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26 June, 2013
The Name Game
Yesterday, an artist friend of mine made the comment: "What we need is another word to either describe those of us who work with paint and/or drawing materials--or another word to take the place of artist, which I've always thought should be reserved for those who produce works of exceptional quality or merit, as it does when used to describe that of a musician, author, chef, wood worker etc." Hmmmm...nice trick if you can do it. I've always been under the impression that the quality or merit was expressed in number, not words--numbers on price tags or statistics known as sales figures. But then I guess hype and hyperbole (both involving words, by the way) have a lot to do with those numbers, so maybe not.

Technically and generically, an artist is anyone who produces art. So the definition doesn't so much revolve around the word "artist" as around the definition of the term "art," and we all know where that road leads (in circles usually). As in any type jargon, there are general terms, such as artist, and then as one moves deeper into the field, gradually more and more specific words and phrases, such as "painter." From there we move in one of three directions, either in defining the medium, as in "watercolourist;" or toward subject matter such as "landscapist;" or we begin to talk about style, such as "impressionist." And of course, even here there are often no common single words for some kinds of painting such as "portraitist," or "still-lifer" or "abstractor." So this is where we get hit by modifiers all over the place--oil, portrait painter. Add to that differentiations in terms of style and you have realistic, oil, portrait painter.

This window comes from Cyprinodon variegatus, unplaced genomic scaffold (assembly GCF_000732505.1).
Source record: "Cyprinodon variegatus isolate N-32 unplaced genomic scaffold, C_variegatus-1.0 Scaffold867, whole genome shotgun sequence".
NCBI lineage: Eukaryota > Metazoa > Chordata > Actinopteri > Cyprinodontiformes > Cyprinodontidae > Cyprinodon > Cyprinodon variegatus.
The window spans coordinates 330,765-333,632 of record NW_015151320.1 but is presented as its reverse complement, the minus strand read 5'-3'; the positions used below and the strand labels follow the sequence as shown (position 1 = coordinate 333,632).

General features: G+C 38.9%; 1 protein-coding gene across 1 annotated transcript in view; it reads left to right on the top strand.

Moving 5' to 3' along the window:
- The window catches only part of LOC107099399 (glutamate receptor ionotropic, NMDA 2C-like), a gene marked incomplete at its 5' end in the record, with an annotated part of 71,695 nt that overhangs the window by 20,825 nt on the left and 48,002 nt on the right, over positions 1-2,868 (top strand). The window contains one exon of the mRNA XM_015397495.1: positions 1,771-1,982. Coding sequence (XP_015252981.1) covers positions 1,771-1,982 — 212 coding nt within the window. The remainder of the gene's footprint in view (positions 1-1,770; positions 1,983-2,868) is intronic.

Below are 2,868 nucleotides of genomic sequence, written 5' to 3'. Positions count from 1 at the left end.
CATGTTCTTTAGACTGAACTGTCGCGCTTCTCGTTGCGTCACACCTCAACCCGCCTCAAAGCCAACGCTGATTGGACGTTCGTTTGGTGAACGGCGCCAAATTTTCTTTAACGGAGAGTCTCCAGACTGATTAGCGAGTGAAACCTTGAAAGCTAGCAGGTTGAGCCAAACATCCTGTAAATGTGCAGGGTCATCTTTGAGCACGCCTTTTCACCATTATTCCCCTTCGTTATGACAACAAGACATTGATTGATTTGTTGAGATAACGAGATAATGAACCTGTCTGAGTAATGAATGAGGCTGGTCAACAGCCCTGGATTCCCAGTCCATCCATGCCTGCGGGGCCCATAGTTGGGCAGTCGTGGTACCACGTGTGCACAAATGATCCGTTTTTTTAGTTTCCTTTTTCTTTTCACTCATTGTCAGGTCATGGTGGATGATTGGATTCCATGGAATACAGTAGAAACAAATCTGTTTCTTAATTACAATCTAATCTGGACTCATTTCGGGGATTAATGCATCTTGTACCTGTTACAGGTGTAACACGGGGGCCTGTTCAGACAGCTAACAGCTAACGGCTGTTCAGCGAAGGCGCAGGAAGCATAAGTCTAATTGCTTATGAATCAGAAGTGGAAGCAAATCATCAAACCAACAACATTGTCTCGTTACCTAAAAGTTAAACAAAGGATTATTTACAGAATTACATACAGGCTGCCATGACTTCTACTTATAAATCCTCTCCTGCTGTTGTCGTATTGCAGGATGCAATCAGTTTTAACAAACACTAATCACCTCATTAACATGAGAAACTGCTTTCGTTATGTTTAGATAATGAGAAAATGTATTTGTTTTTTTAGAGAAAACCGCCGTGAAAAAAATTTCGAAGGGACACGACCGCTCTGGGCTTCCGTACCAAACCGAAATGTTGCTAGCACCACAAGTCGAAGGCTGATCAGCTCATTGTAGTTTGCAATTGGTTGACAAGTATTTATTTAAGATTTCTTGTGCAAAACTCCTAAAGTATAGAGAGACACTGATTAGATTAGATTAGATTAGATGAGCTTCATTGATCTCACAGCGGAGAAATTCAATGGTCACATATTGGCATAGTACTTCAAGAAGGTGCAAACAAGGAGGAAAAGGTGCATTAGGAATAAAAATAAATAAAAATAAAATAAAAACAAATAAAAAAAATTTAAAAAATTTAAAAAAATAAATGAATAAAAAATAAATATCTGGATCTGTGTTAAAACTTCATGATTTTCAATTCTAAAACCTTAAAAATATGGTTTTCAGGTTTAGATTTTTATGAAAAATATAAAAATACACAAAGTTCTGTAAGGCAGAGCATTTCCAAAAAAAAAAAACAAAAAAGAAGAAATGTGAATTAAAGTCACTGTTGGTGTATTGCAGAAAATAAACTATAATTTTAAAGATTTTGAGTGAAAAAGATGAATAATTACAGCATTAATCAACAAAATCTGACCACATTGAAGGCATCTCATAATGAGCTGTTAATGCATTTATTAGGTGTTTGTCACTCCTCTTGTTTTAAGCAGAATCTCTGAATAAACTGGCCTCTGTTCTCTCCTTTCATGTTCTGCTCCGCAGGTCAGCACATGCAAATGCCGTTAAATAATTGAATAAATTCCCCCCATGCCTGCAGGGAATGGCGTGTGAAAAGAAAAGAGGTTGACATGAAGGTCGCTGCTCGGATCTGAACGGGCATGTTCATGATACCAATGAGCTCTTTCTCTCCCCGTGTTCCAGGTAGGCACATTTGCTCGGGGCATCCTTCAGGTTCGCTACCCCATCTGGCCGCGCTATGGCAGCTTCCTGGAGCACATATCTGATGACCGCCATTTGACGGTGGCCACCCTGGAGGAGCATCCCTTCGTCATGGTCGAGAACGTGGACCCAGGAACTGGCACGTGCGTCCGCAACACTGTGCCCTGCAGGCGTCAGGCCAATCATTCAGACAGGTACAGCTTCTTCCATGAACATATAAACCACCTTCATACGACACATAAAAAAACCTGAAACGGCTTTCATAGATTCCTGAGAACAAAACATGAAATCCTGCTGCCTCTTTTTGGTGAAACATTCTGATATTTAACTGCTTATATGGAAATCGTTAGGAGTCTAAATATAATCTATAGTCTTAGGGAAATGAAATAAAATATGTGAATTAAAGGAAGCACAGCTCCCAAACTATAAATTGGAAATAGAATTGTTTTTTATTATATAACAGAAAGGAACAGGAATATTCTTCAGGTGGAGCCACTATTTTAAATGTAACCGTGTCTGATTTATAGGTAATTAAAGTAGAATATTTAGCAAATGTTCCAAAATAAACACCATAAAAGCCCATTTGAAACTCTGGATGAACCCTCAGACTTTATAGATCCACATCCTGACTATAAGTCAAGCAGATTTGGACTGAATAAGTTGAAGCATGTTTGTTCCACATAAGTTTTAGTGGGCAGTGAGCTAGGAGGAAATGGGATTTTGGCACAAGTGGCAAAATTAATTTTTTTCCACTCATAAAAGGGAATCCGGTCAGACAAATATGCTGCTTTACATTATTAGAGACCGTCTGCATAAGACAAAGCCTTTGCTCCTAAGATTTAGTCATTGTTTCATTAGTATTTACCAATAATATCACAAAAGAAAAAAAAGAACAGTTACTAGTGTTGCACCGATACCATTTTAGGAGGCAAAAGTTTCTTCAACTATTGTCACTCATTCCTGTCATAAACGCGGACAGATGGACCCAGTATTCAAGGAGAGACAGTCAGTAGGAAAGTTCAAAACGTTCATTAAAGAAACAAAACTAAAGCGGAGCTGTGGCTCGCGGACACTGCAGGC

Our search for specific, one-word labels is only natural. It is a search for simplification, not for our own use as artists so much, but as shorthand for public consumption in place of long, technical phrases such as "Abstract Expressionist, oil painter." It's not necessarily a fruitless or even pretentious search, but it is a long shot. For a new term to enter general usage takes either a great deal of time and effort on someone's part, or an overwhelming need for such a term as in "Internet." Personally, I've got better things to do than even worry about such things, much less make any effort to change people's use of the language. I'm just satisfied to be a picture painter.

Contributed by Lane, Jim
7 June 1999

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